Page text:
Buttigieg is no longer running for president. “I support raising the minimum wage to $15 and indexing it to wage growth, which would benefit over 33 million workers, as I describe in my labor plan, “A New Rising Tide.” Increasing the minimum wage doesn’t just benefit workers making minimum wage--it also helps raise wages for workers making close to the minimum wage. I will push to pass the Raise the Wage Act and end the subminimum wage for workers with disabilities (as detailed in my “Dignity, Access, and Belonging” plan) and tipped minimum wage.”

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Pete Buttigieg
Buttigieg

Julian Castro (Dropped out)

Former mayor, San Antonio

Castro is no longer running for president. “Raise the minimum wage to a living wage of at least $15 per hour for all workers, including tipped, farm, domestic, and disabled workers,” Castro's working families plan said. “For over a decade, we haven’t raised the minimum wage, which has been losing purchasing power every year. It would be worth over $19 an hour if we had kept pace with productivity growth.”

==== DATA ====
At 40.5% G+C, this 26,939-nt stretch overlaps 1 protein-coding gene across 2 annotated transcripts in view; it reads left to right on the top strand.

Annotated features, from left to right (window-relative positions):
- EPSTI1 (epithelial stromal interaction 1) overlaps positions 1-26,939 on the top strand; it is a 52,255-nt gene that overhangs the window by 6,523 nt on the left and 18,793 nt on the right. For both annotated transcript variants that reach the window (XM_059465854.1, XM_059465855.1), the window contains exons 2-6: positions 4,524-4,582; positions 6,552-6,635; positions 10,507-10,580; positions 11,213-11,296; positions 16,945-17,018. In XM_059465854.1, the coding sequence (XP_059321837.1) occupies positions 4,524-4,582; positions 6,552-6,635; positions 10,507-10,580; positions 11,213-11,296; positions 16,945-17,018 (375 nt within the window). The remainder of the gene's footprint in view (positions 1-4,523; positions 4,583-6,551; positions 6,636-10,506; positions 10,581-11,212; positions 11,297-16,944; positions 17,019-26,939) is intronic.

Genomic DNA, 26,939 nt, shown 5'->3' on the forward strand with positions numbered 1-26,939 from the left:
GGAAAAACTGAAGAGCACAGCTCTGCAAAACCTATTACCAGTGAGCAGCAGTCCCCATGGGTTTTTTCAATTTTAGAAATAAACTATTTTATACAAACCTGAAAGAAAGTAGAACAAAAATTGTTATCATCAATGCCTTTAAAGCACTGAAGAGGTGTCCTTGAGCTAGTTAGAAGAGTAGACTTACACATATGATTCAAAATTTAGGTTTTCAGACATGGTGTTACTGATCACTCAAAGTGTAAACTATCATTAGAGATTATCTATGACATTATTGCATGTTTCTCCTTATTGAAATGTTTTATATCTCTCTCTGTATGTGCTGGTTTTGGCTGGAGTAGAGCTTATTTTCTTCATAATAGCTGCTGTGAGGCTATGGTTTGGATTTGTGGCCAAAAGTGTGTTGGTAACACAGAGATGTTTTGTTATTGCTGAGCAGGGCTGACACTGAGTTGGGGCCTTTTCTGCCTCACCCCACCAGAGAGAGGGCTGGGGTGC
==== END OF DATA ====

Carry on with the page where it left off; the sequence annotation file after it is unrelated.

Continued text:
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Julian Castro
Castro

John Delaney (Dropped out)

Former U.S. representative, Maryland

Delaney is no longer running for president. “Yes, with an appropriate phase-in period,” Delaney told The Post. His campaign website said his plan would increase the wage to $15 per hour, “including for tipped employees, and then index it to inflation.”

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John Delaney
Delaney

Tulsi Gabbard (Dropped out)

U.S. representative, Hawaii

Gabbard is no longer running for president. Gabbard co-sponsored the Raise the Wage Act, which would increase the minimum wage to $15 an hour. She did not vote when the bill was presented in the House in July.

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Tulsi Gabbard